I slunk down the damp, dark alleyway, head hung low and shoulders hunched. I knew that if I was caught, I'd be as good as dead, but I didn't care, I wouldn't much mind if someone did me the favour. My phone buzzed in my pocket but I ignored it as I neared the tall, shining building at the end of the street. I brushed the fallen leaves of my top and shuffled into the lobby of the building, scowling as a chirpy woman greeted me brightly.
I continued walking until I reached a long, worn out curtain. Pushing it to the side, revealing a small wooden door. Sliding my key into the lock, I opened it, first making sure that no one was looking. I closed the door behind me, trudging down the dingy stairs, not caring when I lost a shoe. I reached a small wooden door and opened it. Once I was inside I closed the door and threw my remaining shoe halfway across the room. I shrugged on a cardigan and fell down on a sofa, flicking on the small TV and trying to find something interesting on. I found nothing, so I left it on the news and walked into the small kitchen to make some coffee.
I was rooting around in the cupboard for a cup when a familiar voice interrupted my thoughts. I darted out of the kitchen and into the living room, stumbling backwards onto the sofa, my eyes fixed on the tall, blonde boy on the television screen, the boy who broke my heart. Tears stung my eyes and I swallowed forcefully, not about to let them win. I watched as he described walking through the woods and spotting an injured girl. He told the reporter that he had taken her to the hospital, where she was diagnosed with a rare disease.
The veins on my hands grew darker and more prominent as Rhydian gushed about this beautiful, sick girl whom he would protect till the end of the earth. My eyes flashed yellow, my insides re-modelling and changing, preparing for the transformation. Claws grew from my pale fingers, my teeth growing sharper and longer. I snarled at the boy who'd torn my heart into a million pieces and set them all on fire. Who'd left me, sad, shell shocked and alone. I screamed and tore a pillow to shreds, falling on all fours and panting heavily. Just then the door burst open, Shannon and Tom running in and picking me up. I growled in protest, shaking their hands of my shoulders and shaking my head violently. Shannon, calm as ever, placed a cool hand on my forehead and commanded me to calm down. I screeched at being told what to do and backed away from her, pressing myself as far into the corner as I could manage, desperately trying to escape the black hole that was my life. I narrowed my eyes at the two people I now saw as danger, for I was looking through the eyes of a wolf. I ran and jumped at my two best friends, causing them to scatter in different directions. I snarled, hatred dripping from the tone. My eyes fell onto a pale blue blanket that was draped over the arm of the sofa, and I lunged for it. I held it between my teeth, preparing to tear it into a million pieces, for the owner of it was the thing that reminded me the most, of the pain I felt when he left me, left me in the middle of the woods, lost and alone, clutching at my slightly swollen stomach. I howled, recalling it in ever last detail, the look on his face when he'd shouted at me, telling me that it was all my fault, that he never wanted to see me, or his bastard child, ever again. My heart felt as if it was being ripped from my chest. The tiny little innocent baby in the next room had no idea of the heartache that surrounded him. I dropped the blanket and tore out the window, not knowing where I was going, just running. Running.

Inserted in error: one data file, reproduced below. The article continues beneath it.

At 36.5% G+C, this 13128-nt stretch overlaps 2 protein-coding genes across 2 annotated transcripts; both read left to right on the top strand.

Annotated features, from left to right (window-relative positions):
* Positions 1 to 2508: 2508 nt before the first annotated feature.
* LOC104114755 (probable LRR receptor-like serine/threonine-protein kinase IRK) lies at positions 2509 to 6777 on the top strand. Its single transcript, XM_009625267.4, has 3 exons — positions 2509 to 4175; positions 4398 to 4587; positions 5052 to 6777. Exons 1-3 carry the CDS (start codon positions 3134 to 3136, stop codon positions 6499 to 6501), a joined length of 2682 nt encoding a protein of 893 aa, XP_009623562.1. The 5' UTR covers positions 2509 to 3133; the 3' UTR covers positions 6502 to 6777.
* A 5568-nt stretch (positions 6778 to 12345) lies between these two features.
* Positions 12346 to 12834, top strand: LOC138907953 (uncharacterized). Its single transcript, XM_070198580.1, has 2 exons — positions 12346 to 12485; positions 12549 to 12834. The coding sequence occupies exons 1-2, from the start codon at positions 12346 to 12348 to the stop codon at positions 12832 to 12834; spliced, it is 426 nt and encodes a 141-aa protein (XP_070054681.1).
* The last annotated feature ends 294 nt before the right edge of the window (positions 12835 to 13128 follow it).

My eyes fluttered open as the early morning sunshine streamed through a gap in the trees. I sighed in content, bathing in the warmth of the sun, for once forgetting about the painful heartbreak. About my baby boy. I sprang to her feet as I realised that I had left him alone, all night. I inhaled deeply, finding the scent of my cub and sprinted through the forest. I dived through the window of my basement flat and ran straight to his crib, pulling him out and holding him tightly to my chest. I breathed in his scent of honey and sugar and was instantly calmed. I carried him into the living room and watched as his little eyelids slowly lifted. I smiled down at my little boy,
"Hey you." I whispered, and he gurgled back, happy that his mother had returned. I yawned but fought the drowsiness that was overcoming me, I usually got this when she was around him but I didn't know why. I'd overheard Shannon talking to Tom, saying that it was probably post-natal depression, but another transformation, one based on pure anger, had silenced the matter.
I stared into space, clutching my cub, thinking back to when I had first had him. I was sitting in bed, although not one of a hospital. I had decided to have the baby in my small flat in the basement of a hotel, away from a fixed and unchanging society in which people thought it was just another teen pregnancy. And it was, I suppose, but it still hurt when their eyes bore into my stomach, swollen and round from the baby I held within. I'd clutched my stomach, wishing I could give my baby the life he deserved. A life with two parents, happy, a big house, a garden, nice clothes, a friendly environment...that seemed like such a long time ago, in another world. But it wasn't. Not at all.